When was the last time you did some purging in your professional life, or personal life for that matter? There’s a reason I wonder. Recently, I helped both my mother and mother-in-law move. Each had accumulated over the years both great personal treasures and a lot of junk. Faced with helping them get rid of what they no longer needed (or perhaps ever needed), I reflected deeply both about the value of things, and eliminating things. And while I carried boxes, packed treasures and discarded junk, I realized that the process was completely applicable to the world of sales and sales leadership.

Getting too Comfortable

The whole experience brought me a greater appreciation for the impact of purging, not just of “things,” but of attitudes and behaviors. We act in certain ways and hold on to certain items because it’s what we’ve always done or because it’s comfortable to do so. Frequently, these actions don’t add or bring any value to our lives. For instance, I often find sales teams writing proposals without good reason; because it is just what they always do. They waste time, money and effort pulling together a document that may not be necessary if only they had asked the right questions of the prospect from the start. Yet, this time-wasting behavior endures because it’s comfortable.

Personal and Professional Hoarding

It’s the same thing with items we hold onto in our personal lives. It seems to be human nature to want to hang onto things even if we haven’t used or look at them in years; perhaps decades. I don’t know why doing this gives us comfort.

This hoarding behavior spills into our sales life too. We get into a routine. We ask the same questions, make the same assumptions about prospects and customers, prospect in the same manner and we get the same results we always have – even though circumstances may call for different actions.

Break the Cycle

I know many frustrated managers and leaders out there who share information with their sales reps over and over again.  The reps keep asking for the information because they are not inclined to change their behavior in the first place. Sales leaders must be the ones to encourage new productive behaviors and throw out old ones. And it may not be easy. Just like it may not be easy for an octogenarian to throw away mementos acquired over a lifetime. But, to make room for new thinking, new behaviors and new successes, we must compel our salespeople to purge what isn’t working from their system.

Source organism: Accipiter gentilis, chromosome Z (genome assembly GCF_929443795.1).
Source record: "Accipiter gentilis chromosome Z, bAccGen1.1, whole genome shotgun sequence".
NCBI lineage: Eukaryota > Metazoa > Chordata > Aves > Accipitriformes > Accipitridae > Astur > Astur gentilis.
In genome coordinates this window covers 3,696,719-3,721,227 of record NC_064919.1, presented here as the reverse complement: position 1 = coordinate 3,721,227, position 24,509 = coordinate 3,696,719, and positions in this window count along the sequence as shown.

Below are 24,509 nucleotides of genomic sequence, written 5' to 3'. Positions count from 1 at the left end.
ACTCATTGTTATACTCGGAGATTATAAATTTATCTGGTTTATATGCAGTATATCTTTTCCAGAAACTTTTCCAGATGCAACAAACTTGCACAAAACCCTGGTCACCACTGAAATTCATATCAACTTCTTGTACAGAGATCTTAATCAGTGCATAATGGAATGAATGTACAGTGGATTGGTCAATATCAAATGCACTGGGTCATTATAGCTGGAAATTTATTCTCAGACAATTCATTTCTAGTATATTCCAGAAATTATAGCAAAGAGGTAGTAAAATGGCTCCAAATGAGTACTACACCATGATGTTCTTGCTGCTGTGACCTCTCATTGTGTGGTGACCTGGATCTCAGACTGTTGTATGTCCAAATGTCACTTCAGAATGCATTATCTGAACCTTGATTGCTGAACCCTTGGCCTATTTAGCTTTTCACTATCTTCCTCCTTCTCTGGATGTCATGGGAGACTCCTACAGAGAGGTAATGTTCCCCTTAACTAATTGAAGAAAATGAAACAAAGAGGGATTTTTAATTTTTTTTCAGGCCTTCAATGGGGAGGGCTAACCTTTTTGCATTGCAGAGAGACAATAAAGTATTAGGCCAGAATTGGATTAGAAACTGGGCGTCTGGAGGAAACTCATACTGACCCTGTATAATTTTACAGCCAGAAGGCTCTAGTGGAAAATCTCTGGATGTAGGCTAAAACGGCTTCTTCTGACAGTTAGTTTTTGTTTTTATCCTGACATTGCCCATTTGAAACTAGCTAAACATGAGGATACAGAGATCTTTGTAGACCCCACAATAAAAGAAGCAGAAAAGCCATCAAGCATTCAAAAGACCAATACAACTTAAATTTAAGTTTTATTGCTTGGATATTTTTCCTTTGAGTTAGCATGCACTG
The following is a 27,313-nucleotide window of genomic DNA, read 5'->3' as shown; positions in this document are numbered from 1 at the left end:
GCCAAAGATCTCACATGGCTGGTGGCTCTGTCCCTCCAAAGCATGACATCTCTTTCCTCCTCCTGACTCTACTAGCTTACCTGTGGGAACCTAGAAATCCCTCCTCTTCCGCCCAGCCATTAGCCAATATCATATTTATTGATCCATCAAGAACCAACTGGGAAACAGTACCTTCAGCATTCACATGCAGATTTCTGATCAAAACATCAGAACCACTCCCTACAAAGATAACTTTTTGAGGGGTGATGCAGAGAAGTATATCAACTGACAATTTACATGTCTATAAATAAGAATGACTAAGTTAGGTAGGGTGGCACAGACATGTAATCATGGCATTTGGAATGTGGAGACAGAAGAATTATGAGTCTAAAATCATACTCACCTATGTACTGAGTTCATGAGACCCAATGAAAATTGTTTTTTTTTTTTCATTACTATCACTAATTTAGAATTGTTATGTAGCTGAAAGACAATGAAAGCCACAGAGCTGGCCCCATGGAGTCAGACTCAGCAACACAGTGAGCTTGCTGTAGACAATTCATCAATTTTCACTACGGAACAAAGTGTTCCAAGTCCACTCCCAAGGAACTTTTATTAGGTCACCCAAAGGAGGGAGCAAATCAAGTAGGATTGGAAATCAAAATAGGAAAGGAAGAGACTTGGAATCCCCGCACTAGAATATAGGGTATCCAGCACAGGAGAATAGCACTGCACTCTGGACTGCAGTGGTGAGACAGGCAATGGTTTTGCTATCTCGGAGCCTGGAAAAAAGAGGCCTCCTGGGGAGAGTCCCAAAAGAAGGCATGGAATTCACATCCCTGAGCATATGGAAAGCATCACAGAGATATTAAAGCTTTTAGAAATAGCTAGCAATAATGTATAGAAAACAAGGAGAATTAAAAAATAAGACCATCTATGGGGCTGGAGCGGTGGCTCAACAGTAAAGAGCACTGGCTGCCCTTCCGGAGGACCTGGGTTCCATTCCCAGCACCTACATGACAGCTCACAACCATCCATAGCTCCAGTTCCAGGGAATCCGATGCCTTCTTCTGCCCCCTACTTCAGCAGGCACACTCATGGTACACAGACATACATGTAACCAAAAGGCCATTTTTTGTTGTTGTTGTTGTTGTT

How to Help Salespeople Purge

  • Whenever a new idea, suggestion or process is introduced ask salespeople what specifically they are going to implement and how. Then follow up to see how the implementation is going.
  • Get good at asking the question “What are you going to do differently?”
  • Practice asking them “What do you think you should do?” rather than telling salespeople how to behave and act.
  • Finally, require salespeople to create their own success plans and include at least one thing they need to start and one thing they need to stop doing to be successful. Then establish a plan to help salespeople live up their stated commitment.

Purge to become Agile

In today’s fast-changing marketplace, it is critical that sales teams are agile. One way to help create agility is by purging old methods. Explore this concept more in Jill Konrath’s book, Agile Selling.

The Braveheart team can also evaluate individual salespeople’s results oriented “Commitment” to growth, change and being adaptive by using Objective Management Group’s battery of sales-specific assessments. Click here to watch a video describing “Commitment” by the CEO of OMG. And if you want to know more, download a sample salesperson evaluation here.